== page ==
BBA (Broad-based Admissions) Reading
Volunteer broad-based admissions readers are critical to the undergraduate admission process and in helping to shape our community of students on campus.
What are broad-based admissions, and how does the process work?
In 2012, UBC introduced a broad-based admissions process to applicants of direct-entry undergraduate program, requiring applicants to answer five to seven “Personal Profile” questions in addition to providing secondary school marks. The questions give applicants the opportunity to demonstrate self-reflection through their learning, challenges, experiences, and goals.
Knowing more about prospective students through the use of a personal profile in the application process helps identify those who will flourish at UBC, not only because of high grades but because of the experiences and ambition they bring with them.
Readers will review and score personal profiles of applicants who come from all walks of life. The score given by the reader will be used in conjunction with an applicant’s academic average to determine the applicant’s admissibility to UBC.
Why are readers needed?
A student’s personal profile is a mandatory part of their application to UBC, and the sooner a student’s profile is evaluated, the earlier UBC is able to extend an offer of admission. More readers = earlier offers of admission!
What kind of commitment is required?
Readers are asked to participate as follows:
- Complete a personal profile reader training session. Returning readers are asked to complete a refresher training session.
- Complete regular weekly reading and scoring so that admission decisions can be provided to applicants in a timely manner.
- Score personal profiles in a manner that is consistent, free from bias, and equitable.
The average reader may spend up to 1-2 hours per week beginning in mid-November, but the commitment is flexible—evaluate as many or as few profiles per week as your schedule allows.
Why become a volunteer BBA reader?
In appreciation for their time and effort, readers will be entered into weekly and monthly draws. Additionally, faculty members can claim their reading as university service hours.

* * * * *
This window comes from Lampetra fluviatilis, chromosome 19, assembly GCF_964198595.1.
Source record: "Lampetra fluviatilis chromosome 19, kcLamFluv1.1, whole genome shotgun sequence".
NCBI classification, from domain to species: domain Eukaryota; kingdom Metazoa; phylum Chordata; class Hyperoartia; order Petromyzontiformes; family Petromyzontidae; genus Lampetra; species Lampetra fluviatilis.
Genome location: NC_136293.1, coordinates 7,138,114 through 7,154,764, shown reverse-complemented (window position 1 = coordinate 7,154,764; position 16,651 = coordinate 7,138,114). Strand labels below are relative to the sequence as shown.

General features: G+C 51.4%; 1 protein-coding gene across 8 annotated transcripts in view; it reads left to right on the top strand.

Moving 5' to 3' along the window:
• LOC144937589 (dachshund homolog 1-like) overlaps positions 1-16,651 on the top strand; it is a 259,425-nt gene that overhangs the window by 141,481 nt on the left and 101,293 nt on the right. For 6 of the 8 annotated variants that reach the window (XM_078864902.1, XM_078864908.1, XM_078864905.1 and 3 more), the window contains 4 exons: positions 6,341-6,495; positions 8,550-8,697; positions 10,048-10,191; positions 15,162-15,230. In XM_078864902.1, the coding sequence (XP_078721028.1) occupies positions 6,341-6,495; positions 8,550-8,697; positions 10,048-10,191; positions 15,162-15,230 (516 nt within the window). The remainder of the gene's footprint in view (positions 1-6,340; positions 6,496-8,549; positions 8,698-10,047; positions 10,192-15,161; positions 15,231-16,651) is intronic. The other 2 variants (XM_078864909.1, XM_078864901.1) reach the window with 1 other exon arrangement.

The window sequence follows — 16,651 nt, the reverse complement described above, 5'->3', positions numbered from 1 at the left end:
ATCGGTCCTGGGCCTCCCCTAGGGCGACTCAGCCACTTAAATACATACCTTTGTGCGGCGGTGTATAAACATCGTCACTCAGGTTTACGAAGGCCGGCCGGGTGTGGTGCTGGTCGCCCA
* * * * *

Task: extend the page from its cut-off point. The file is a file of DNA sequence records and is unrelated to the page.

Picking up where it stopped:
And of course, reading personal profiles can be a hugely rewarding experience. We asked returning BBA reader Anthony Dodds, Student Recruiter-Advisor, why he volunteers:
What is the most rewarding part of being a BBA reader for you personally?
Getting to know the applicants on a deeper level after meeting many of them earlier in the year. As a Student Recruiter-Advisor I meet many applicants in the fall and try to get them excited about applying to UBC. A big part of that early discussion is the personal profile, and both students and their parents are keen to share the accomplishments of the soon-to-be high school graduate. Reading the profiles helps me feel connected to the applicants and their families, building a closeness that pays off at our spring events for admitted students, during course advising in the summer, and on move in day in September.
What has been the biggest surprise or learning experience for you that you’ve had as a BBA reader?
Seeing the calibre of students we are drawing to UBC’s Okanagan campus. Reading these profiles is a reminder that our applicants are not just strong academically, but they are also looking for a community to be active in. Knowing we have a group of students coming in that are keen to do more with their time at university inspires me to do my best to give these young adults the opportunities promised at UBC.
What would you say to a peer who isn’t sure if becoming a BBA reader is worth the investment of time?
Look at becoming a BBA Reader as a professional development opportunity. Being a Reader is a great way to learn more about UBC’s admissions process, to pick up some time management tips, and to get to know the type of student UBC’s Okanagan campus is attracting. Furthermore, you get to be a part of a micro-community of likeminded staff who are also keen to give back to the institution in a way beyond their own job descriptions.
When are BBA readers needed?
Readers are required to undergo a brief online training session in October, with the profile reading beginning mid-November.
How do I sign up?
To sign up as a volunteer, please contact Diane Dyrdal at firstname.lastname@example.org.
Please encourage all of your staff to contribute to this important process.